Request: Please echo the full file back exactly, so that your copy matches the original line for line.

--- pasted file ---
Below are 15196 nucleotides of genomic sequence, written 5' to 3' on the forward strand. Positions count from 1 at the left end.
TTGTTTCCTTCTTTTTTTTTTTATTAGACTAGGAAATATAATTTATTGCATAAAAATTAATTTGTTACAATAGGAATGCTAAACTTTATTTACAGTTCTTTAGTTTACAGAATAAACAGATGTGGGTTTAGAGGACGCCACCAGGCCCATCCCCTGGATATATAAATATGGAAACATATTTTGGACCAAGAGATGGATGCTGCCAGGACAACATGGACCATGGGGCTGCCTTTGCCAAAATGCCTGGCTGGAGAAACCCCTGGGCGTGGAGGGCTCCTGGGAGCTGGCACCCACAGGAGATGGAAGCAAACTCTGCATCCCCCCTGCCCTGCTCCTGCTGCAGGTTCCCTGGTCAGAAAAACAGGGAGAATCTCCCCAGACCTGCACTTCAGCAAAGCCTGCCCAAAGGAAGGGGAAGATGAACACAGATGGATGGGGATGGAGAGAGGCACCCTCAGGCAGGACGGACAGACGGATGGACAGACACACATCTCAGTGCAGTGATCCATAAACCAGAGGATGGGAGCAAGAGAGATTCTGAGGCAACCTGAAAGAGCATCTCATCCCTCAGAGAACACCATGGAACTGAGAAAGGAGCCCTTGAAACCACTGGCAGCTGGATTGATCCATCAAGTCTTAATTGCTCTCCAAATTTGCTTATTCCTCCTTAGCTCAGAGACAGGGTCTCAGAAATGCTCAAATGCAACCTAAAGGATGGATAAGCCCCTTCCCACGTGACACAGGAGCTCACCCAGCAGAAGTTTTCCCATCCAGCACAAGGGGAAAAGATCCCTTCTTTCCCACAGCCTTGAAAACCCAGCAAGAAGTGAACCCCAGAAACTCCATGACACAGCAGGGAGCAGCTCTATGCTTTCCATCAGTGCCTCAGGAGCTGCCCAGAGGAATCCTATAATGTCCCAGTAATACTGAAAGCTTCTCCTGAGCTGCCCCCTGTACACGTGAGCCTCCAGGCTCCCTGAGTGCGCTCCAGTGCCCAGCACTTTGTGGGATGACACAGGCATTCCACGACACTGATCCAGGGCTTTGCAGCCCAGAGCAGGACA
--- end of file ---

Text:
Below are 15196 nucleotides of genomic sequence, written 5' to 3' on the forward strand. Positions count from 1 at the left end.
TTGTTTCCTTCTTTTTTTTTTTATTAGACTAGGAAATATAATTTATTGCATAAAAATTAATTTGTTACAATAGGAATGCTAAACTTTATTTACAGTTCTTTAGTTTACAGAATAAACAGATGTGGGTTTAGAGGACGCCACCAGGCCCATCCCCTGGATATATAAATATGGAAACATATTTTGGACCAAGAGATGGATGCTGCCAGGACAACATGGACCATGGGGCTGCCTTTGCCAAAATGCCTGGCTGGAGAAACCCCTGGGCGTGGAGGGCTCCTGGGAGCTGGCACCCACAGGAGATGGAAGCAAACTCTGCATCCCCCCTGCCCTGCTCCTGCTGCAGGTTCCCTGGTCAGAAAAACAGGGAGAATCTCCCCAGACCTGCACTTCAGCAAAGCCTGCCCAAAGGAAGGGGAAGATGAACACAGATGGATGGGGATGGAGAGAGGCACCCTCAGGCAGGACGGACAGACGGATGGACAGACACACATCTCAGTGCAGTGATCCATAAACCAGAGGATGGGAGCAAGAGAGATTCTGAGGCAACCTGAAAGAGCATCTCATCCCTCAGAGAACACCATGGAACTGAGAAAGGAGCCCTTGAAACCACTGGCAGCTGGATTGATCCATCAAGTCTTAATTGCTCTCCAAATTTGCTTATTCCTCCTTAGCTCAGAGACAGGGTCTCAGAAATGCTCAAATGCAACCTAAAGGATGGATAAGCCCCTTCCCACGTGACACAGGAGCTCACCCAGCAGAAGTTTTCCCATCCAGCACAAGGGGAAAAGATCCCTTCTTTCCCACAGCCTTGAAAACCCAGCAAGAAGTGAACCCCAGAAACTCCATGACACAGCAGGGAGCAGCTCTATGCTTTCCATCAGTGCCTCAGGAGCTGCCCAGAGGAATCCTATAATGTCCCAGTAATACTGAAAGCTTCTCCTGAGCTGCCCCCTGTACACGTGAGCCTCCAGGCTCCCTGAGTGCGCTCCAGTGCCCAGCACTTTGTGGGATGACACAGGCATTCCACGACACTGATCCAGGGCTTTGCAGCCCAGAGCAGGACA